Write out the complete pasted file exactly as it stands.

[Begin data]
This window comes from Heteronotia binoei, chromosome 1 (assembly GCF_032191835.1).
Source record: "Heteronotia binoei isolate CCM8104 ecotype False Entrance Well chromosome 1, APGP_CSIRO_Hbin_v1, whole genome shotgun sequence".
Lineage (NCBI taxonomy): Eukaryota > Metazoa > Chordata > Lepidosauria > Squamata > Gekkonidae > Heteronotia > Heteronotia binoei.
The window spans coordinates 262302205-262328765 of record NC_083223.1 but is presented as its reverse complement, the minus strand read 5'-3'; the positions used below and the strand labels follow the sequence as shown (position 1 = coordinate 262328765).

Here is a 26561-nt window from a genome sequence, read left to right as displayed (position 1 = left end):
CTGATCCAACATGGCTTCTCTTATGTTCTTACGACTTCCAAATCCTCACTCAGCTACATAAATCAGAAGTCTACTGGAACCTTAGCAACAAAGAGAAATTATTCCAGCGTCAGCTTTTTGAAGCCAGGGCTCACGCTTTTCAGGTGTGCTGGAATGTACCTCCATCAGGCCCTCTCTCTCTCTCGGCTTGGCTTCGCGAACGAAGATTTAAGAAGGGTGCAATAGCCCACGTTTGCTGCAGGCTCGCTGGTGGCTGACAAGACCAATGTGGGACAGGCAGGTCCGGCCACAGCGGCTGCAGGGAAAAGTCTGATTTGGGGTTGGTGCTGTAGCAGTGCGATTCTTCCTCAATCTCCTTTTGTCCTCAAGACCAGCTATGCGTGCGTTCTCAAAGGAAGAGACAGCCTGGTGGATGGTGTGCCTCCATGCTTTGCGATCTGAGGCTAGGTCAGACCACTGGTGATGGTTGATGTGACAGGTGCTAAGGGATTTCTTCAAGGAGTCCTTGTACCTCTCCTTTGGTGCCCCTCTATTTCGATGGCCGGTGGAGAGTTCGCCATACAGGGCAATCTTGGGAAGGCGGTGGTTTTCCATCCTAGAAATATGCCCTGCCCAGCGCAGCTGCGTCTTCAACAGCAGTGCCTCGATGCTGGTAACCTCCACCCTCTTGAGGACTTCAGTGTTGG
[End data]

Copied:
This window comes from Heteronotia binoei, chromosome 1 (assembly GCF_032191835.1).
Source record: "Heteronotia binoei isolate CCM8104 ecotype False Entrance Well chromosome 1, APGP_CSIRO_Hbin_v1, whole genome shotgun sequence".
Lineage (NCBI taxonomy): Eukaryota > Metazoa > Chordata > Lepidosauria > Squamata > Gekkonidae > Heteronotia > Heteronotia binoei.
The window spans coordinates 262302205-262328765 of record NC_083223.1 but is presented as its reverse complement, the minus strand read 5'-3'; the positions used below and the strand labels follow the sequence as shown (position 1 = coordinate 262328765).

Here is a 26561-nt window from a genome sequence, read left to right as displayed (position 1 = left end):
CTGATCCAACATGGCTTCTCTTATGTTCTTACGACTTCCAAATCCTCACTCAGCTACATAAATCAGAAGTCTACTGGAACCTTAGCAACAAAGAGAAATTATTCCAGCGTCAGCTTTTTGAAGCCAGGGCTCACGCTTTTCAGGTGTGCTGGAATGTACCTCCATCAGGCCCTCTCTCTCTCTCGGCTTGGCTTCGCGAACGAAGATTTAAGAAGGGTGCAATAGCCCACGTTTGCTGCAGGCTCGCTGGTGGCTGACAAGACCAATGTGGGACAGGCAGGTCCGGCCACAGCGGCTGCAGGGAAAAGTCTGATTTGGGGTTGGTGCTGTAGCAGTGCGATTCTTCCTCAATCTCCTTTTGTCCTCAAGACCAGCTATGCGTGCGTTCTCAAAGGAAGAGACAGCCTGGTGGATGGTGTGCCTCCATGCTTTGCGATCTGAGGCTAGGTCAGACCACTGGTGATGGTTGATGTGACAGGTGCTAAGGGATTTCTTCAAGGAGTCCTTGTACCTCTCCTTTGGTGCCCCTCTATTTCGATGGCCGGTGGAGAGTTCGCCATACAGGGCAATCTTGGGAAGGCGGTGGTTTTCCATCCTAGAAATATGCCCTGCCCAGCGCAGCTGCGTCTTCAACAGCAGTGCCTCGATGCTGGTAACCTCCACCCTCTTGAGGACTTCAGTGTTGG